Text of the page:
Before Canadian Prime Minister Justin Trudeau was elected in October 2015, the relationship between the US and Canada was strained due to the opposing views on the Keystone XL pipeline expansion project. However, although Canada’s former Prime Minister Stephen Harper was an outspoken supporter, the pipeline project was eventually rejected by the Obama Administration.
Now though, the two nations’ relationship has changed. Trudeau and US President Barack Obama will be meeting on Thursday 10 March, with one of the topics to discuss focusing on global warming. The discussion and verdict will, as a result, affect future oil and gas developments.
Mark Feierstein, Senior Director for the Western Hemisphere at Obama’s National Security Council commented: “Prime Minister Trudeau is already showing serious, concrete commitment to accelerating progress on climate, as demonstrated by his meeting last week with the Canadian premiers, where they agreed to prioritise development of a pan-Canadian framework on clean growth and climate.”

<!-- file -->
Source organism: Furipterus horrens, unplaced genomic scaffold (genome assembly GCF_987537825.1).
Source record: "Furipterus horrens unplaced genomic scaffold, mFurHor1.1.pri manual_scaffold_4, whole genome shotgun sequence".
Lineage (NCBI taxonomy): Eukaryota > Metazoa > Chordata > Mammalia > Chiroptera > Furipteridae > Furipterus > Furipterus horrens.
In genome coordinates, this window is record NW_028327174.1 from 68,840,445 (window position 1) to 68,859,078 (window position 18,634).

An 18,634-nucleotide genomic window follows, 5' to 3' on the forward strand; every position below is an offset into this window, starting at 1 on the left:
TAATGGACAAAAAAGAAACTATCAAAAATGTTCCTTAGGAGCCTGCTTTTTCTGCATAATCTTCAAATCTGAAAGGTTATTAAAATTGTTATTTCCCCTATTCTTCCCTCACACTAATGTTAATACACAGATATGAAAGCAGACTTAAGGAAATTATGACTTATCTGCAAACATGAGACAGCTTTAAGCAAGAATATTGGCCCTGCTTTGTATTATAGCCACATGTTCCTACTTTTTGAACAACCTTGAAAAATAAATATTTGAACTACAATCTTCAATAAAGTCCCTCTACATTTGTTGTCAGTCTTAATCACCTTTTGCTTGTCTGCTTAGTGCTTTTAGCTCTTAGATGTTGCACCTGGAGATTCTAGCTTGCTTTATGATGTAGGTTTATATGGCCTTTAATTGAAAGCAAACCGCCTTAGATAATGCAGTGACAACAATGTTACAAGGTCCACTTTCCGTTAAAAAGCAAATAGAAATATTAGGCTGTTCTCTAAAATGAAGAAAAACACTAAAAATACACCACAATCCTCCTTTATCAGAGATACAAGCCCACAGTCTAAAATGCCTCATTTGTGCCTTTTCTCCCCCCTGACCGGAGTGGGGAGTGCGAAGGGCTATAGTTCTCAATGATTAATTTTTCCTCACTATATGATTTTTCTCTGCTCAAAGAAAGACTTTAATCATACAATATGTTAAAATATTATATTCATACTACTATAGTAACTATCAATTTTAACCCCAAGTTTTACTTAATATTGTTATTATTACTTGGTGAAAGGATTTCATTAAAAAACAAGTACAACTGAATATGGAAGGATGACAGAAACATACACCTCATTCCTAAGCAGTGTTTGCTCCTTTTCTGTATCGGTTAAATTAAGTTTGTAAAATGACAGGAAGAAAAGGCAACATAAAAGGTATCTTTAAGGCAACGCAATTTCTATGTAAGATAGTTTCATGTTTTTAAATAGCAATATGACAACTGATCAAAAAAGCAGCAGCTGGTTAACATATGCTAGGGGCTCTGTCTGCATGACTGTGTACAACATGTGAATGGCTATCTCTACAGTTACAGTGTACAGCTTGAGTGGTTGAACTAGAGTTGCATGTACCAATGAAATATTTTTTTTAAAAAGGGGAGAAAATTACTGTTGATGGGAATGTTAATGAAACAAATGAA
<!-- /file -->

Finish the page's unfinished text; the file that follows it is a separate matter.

At a press briefing on Tuesday 8 March, Obama’s climate negotiator Todd Stern explained that both Trudeau and Obama will most likely reaffirm their commitment to fight climate change. Specifically, reducing methane emissions produced from the oil and gas industry by 40 - 45% below 2012 levels by 2025. They also intend to endorse the World Bank’s Zero Routine Flaring initiative, which is attempting to stop the activity of burning natural gas that is released during oil production.Similarly, there has been hope among environmental parties that Trudeau will announce a new clean energy co-operation that will see the end of new Arctic oil and gas projects.
The Natural Resources Defense Council (NRDC) has been adamant that Obama and Trudeau stop future oil and gas development in the Arctic. Franz Matzner, Director of NRDC's Beyond Oil Initiative, stated: “We're looking at the dawn of a new level of co-operation between the two nations. One top priority, is the ban on Arctic drilling; put an end to oil and gas development in the Arctic entirely.”
Edited from various sources by Stephanie Roker
Read the article online at: https://www.hydrocarbonengineering.com/the-environment/09032016/the-us-and-canada-lets-talk-climate-change/